Planet – All products from Liberia Pure are produced with very low carbon footprints with a focus on integrating into the ecology or the surrounding forests and coastlines of Liberia. Liberia Pure understands that integration is more important than control because in agriculture you are never in control, you must work with your natural surroundings and stay focused on ways to improve the ecology rather than degrade it.

Purpose – What is life without a purpose? We must look at our business as something that is moving towards a greater purpose. How is our business taking culture, spirituality, gender and the betterment of our planet into account? How do you go to work each day with a renewed feeling of responsibility towards all that is around us and not just us alone? How deep are we able to go to find purpose in our lives and business’s that push our comfort zones and challenge us to be better global citizens? At Liberia Pure we learn from our surroundings, from the very people that are being trained to create these natural products and from the culture that surrounds us every day. We are all students of our natural world and at Liberia Pure it is taken seriously; we are as much of an observer as a participant and we are trying to consistently work within our means to achieve the greater good for all.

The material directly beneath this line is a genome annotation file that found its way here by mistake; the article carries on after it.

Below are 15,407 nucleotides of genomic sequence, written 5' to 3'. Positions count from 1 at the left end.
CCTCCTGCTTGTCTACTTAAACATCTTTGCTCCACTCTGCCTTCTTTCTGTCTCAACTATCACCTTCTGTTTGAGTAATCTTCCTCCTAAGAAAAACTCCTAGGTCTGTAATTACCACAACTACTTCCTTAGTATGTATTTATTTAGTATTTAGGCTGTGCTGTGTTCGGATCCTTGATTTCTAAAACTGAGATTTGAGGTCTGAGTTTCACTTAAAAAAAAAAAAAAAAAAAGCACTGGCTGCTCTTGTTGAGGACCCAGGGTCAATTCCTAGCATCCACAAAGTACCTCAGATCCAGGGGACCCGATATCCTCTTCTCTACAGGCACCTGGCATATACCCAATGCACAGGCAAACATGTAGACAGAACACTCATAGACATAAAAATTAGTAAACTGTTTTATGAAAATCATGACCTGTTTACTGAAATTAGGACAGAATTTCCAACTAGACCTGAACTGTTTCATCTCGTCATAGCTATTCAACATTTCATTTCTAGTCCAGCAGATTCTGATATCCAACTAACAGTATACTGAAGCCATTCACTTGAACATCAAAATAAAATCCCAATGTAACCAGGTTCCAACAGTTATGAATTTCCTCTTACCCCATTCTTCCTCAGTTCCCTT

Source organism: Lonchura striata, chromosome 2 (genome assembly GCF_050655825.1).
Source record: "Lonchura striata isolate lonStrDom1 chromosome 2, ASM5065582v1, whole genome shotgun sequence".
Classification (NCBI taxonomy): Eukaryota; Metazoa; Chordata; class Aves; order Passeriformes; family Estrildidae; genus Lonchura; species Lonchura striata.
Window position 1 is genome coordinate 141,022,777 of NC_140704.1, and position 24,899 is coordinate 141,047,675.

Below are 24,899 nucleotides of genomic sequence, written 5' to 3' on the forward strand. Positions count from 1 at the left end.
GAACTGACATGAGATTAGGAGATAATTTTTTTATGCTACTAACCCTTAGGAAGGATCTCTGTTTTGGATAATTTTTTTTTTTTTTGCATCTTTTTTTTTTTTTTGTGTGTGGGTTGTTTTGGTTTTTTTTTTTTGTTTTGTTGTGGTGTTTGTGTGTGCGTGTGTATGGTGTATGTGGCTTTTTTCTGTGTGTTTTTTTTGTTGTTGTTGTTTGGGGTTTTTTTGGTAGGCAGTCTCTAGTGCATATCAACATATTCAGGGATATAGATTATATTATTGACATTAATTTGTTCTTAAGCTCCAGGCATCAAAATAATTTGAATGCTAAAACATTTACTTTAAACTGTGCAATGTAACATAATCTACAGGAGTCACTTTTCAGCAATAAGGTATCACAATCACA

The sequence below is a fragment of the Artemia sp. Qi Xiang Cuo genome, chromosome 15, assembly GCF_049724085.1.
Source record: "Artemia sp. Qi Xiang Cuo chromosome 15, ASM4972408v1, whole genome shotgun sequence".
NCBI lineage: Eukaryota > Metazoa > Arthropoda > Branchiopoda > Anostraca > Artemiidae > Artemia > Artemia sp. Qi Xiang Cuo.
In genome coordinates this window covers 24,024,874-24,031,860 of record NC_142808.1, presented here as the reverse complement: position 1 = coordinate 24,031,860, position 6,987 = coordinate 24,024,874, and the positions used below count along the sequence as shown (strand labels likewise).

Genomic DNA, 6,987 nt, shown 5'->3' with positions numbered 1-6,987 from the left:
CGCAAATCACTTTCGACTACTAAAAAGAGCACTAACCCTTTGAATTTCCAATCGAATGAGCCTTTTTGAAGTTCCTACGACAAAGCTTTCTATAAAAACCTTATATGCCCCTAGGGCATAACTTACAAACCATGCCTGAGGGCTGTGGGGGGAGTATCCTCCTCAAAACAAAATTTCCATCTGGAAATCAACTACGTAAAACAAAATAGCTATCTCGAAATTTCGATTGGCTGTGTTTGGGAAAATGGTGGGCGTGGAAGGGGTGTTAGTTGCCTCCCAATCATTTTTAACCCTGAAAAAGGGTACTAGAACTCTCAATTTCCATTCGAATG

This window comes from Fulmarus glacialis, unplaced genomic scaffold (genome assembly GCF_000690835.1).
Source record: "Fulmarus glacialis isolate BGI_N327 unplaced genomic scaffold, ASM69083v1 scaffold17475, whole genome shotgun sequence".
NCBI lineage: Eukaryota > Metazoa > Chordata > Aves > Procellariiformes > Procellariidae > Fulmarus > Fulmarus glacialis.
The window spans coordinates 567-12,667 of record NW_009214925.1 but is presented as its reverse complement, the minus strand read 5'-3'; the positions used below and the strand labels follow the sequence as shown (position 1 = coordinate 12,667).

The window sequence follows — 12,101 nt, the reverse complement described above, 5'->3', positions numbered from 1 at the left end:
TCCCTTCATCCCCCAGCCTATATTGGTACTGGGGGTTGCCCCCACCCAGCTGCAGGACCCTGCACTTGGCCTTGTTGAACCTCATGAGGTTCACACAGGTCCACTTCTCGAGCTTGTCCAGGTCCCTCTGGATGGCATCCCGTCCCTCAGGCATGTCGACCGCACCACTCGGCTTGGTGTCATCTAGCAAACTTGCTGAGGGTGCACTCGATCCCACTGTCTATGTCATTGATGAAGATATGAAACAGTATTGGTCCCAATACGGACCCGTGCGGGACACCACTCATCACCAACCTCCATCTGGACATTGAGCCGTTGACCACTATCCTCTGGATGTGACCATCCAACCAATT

Profit or Prosperity– Liberia Pure often asks itself: who’s profit is this? The answer is that profits are given back to the farmers in the way of infrastructure, loans and dividend payouts. At the end of the day it is not only about the amount of profit the business is making, but what it does with it.

Quadruple bottom line business is about inclusiveness and cooperation and I believe that those who adopt these concepts early will be business leaders in the years to come. I hope for a “new normal” where people see less as more, where we consider the impact of our purchasing power and where we support holistic business practices that take people, planet, purpose and profit into account. We’ve learnt a great deal during this time of reflection and I believe we can make the necessary changes to create a healthy all-inclusive world for future generations.